Edward Beyn of New York New York a stockbroker formerly registered with Craig Scott Capital LLC is the subject of a Financial Industry Regulatory Authority (FINRA) National Adjudicatory Council Decision which affirms FINRA’s Hearing Panel’s decision to bar Beyn because (1) Beyn effected excessive trades in customer accounts (2) Beyn churned customers’ investment portfolios and (3) Beyn made unsuitable investment recommendations. In the Matter of Department of Enforcement v. Edward Beyn et. al. Complaint Nos. 2015044823501 and 2015044823502 (Jan. 29, 2019).

Beyn was barred by FINRA’s Hearing Panel in all capacities for having excessively traded and churned Craig Scott Capital customer accounts, and making investment recommendations that were not suitable for customers; conduct violative of Securities Exchange Act of 1934 Section 10(b), SEC Rule 10b-5, and FINRA Rules 2010, 2111, 2020. The National Adjudicatory Council, when reviewing the Extended Hearing Panel’s Decision, found there was nothing to suggest that its bar of Beyn was inappropriate.

Specifically, Beyn reportedly engaged in a pattern of excessive trading in customer accounts; the conduct of Beyn was intentional. Apparently, Beyn steered his customers towards trusting him with their investments. However, by Beyn effecting trades in customers’ accounts, he caused customers to incur substantial costs and assume very high risk with little chances of generating profits.

Ultimately, customers reportedly sustained significant losses because of Beyn’s trading; all while the firm and Beyn accumulated significant profits. Critically, Beyn reportedly assumed no responsibility for having harmed the customers; he claimed that customers approved his accounts even though customers were not apprised as to the costs of investing, high cost-to-equity ratios; and high turnover rates which were slated to benefit the firm instead of the customers. Moreover, National Adjudicatory Council found that Beyn had not taken any steps to remediate customers.

Consequently, FINRA found that Beyn had no business being in the securities industry; that he is a danger to investors because of his failure to abide by regulations and rules meant to ensure investor protection.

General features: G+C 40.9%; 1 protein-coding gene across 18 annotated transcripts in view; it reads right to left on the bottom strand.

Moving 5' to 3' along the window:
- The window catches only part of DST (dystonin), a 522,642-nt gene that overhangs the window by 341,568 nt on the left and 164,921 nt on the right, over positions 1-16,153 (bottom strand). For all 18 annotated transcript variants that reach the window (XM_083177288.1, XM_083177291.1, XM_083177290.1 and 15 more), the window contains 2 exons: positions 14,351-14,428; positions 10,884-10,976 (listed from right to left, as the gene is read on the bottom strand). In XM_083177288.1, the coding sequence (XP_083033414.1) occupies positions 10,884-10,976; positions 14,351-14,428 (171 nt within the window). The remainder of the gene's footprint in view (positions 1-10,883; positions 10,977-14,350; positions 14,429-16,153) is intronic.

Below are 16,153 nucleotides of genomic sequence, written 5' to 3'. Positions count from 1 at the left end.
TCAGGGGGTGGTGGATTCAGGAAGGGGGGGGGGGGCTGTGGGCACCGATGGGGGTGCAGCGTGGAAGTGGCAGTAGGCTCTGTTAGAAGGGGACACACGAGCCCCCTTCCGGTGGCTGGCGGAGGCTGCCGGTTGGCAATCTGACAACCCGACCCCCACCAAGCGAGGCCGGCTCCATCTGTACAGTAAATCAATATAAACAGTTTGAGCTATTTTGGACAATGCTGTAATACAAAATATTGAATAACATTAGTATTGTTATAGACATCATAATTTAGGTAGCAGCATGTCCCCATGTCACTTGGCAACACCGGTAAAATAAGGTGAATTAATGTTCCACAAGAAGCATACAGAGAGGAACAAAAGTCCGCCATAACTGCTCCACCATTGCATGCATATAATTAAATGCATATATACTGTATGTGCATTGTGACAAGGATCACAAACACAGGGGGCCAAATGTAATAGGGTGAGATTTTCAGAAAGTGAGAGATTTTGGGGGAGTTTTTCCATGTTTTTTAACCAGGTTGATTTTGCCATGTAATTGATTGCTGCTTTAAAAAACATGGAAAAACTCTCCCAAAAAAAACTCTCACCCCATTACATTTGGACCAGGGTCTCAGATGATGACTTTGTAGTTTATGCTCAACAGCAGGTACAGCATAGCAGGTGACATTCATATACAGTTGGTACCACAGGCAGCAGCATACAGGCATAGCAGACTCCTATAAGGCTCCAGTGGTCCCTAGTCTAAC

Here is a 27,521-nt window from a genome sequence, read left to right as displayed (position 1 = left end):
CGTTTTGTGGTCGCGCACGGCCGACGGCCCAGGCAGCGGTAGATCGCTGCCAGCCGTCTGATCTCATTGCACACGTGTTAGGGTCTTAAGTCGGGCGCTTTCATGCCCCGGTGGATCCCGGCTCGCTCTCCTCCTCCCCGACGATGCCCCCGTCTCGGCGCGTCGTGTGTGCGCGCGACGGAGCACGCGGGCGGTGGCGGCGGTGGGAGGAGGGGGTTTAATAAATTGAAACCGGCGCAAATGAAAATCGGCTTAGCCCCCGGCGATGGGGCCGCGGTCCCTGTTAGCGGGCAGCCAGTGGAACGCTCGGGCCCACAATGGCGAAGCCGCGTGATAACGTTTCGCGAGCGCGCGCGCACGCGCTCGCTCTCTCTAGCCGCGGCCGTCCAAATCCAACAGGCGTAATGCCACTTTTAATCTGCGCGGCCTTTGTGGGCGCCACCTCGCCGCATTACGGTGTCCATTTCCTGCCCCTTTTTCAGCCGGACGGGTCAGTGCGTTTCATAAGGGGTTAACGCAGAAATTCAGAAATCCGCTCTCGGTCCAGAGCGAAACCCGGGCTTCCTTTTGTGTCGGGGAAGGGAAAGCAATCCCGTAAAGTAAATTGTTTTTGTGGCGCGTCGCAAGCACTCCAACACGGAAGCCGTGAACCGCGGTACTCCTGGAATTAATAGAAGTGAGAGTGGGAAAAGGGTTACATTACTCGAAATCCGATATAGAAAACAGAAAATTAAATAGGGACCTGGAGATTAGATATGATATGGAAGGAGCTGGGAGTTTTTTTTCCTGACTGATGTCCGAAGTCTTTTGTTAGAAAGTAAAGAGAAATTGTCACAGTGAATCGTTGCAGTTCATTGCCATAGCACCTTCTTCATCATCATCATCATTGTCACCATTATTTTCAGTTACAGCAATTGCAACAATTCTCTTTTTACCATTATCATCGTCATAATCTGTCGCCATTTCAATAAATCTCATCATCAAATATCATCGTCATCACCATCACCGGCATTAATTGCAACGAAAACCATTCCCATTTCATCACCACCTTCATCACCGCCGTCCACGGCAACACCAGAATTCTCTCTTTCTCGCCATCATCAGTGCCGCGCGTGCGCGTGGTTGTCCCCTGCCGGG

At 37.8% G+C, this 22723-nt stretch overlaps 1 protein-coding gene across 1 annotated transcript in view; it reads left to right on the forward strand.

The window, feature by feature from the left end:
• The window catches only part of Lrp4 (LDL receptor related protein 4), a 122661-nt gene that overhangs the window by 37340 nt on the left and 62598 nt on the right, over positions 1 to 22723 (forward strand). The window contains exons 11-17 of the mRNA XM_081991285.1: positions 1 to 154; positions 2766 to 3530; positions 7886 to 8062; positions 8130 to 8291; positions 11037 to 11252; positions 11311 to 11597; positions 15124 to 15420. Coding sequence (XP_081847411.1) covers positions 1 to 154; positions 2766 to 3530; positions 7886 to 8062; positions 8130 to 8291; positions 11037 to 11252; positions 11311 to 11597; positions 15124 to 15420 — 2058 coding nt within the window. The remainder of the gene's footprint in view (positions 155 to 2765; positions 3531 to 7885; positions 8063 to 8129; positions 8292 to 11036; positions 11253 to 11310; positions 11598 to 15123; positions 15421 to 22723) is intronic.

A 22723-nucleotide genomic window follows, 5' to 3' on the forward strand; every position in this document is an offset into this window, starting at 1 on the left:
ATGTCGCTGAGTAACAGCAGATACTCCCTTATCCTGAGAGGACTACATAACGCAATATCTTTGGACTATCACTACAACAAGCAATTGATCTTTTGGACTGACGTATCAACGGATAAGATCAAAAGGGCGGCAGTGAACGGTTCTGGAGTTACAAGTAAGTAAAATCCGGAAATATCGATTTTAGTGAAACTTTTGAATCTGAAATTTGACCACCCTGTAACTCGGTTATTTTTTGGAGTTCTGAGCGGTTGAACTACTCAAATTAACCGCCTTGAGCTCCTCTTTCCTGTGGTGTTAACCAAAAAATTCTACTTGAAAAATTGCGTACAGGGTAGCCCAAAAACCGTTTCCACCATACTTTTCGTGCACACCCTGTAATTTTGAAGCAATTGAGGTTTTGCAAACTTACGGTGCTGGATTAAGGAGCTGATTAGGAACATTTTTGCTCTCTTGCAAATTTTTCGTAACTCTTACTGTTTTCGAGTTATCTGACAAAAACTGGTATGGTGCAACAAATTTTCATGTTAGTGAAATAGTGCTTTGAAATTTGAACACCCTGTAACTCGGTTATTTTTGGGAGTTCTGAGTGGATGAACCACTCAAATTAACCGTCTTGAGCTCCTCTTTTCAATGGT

FINRA Public Disclosure confirms that Beyn is referenced in seven additional customer initiated investment related disputes pertaining to allegations of Beyn’s violative conduct during the time that he was associated with Craig Scott Capital, LLC. Particularly, a customer initiated investment related arbitration claim involving Beyn’s conduct was settled for $178,500.00 in damages founded on accusations that Beyn negligently transacted in the customer’s account, and executed exchange traded notes, over-the-counter equities and stock trades in the customer’s account that were neither suitable nor authorized by the customer. FINRA Arbitration No. 13-0442 (Apr. 16, 2015).

Then, a customer filed an investment related arbitration claim regarding Beyn’s activities in which the customer sought $200,000.00 in damages based upon allegations that the customer’s account transactions were negligently supervised; fiduciary duties owed to the customer had been breached; transactions were executed in violation of federal securities laws; equity trades effected in the customer’s account were not suitable for the customer; investment information had been misrepresented to the customer; and the customer was defrauded. FINRA Arbitration No. 14-02365 (Aug. 22, 2014).

Subsequently, a customer filed an investment related arbitration claim concerning Beyn’s conduct where the customer requested $1,000,000.00 in damages supported by accusations that Beyn breached his fiduciary obligations to the customer, negligently transacted in the customer’s account, and made inappropriate trades of speculative stock and over-the-counter equities in the customer’s investment portfolio. FINRA Arbitration No. 15-00735 (Apr. 20, 2015). Further, on July 22, 2015, a customer filed an investment related complaint concerning Beyn’s activities in which the customer sought $65,000.00 in damages founded on allegations that from January of 2015 to May of 2015, trades were executed in the customer’s account on an excessive basis, where Beyn would purchase a securities position and sell it the following day at a loss supposedly to generate a commission; and Beyn charged the customer commissions on over-the-counter equities that exceeded the amount represented to the customer.

Further, Beyn was subject of a customer initiated investment related arbitration claim where the customer was awarded $50,000.00 in compensatory damages based upon Beyn being found liable on the customer’s claims of engaging in securities fraud in violation of SEC Rule 10b-5; making misrepresentations to the customer; trading in the customer’s account without the customer’s consent; churning the customer’s investment portfolio; and placing the customer in securities that were not suitable for the customer given the customer’s objectives for investing.

Beyn’s registration with Craig Scott Capital LLC was terminated on September 16, 2015.

Every firm with which Beyn has been associated has been expelled from FINRA or is otherwise defunct.

Craig Scott Capital LLC was expelled from FINRA in September 2017.

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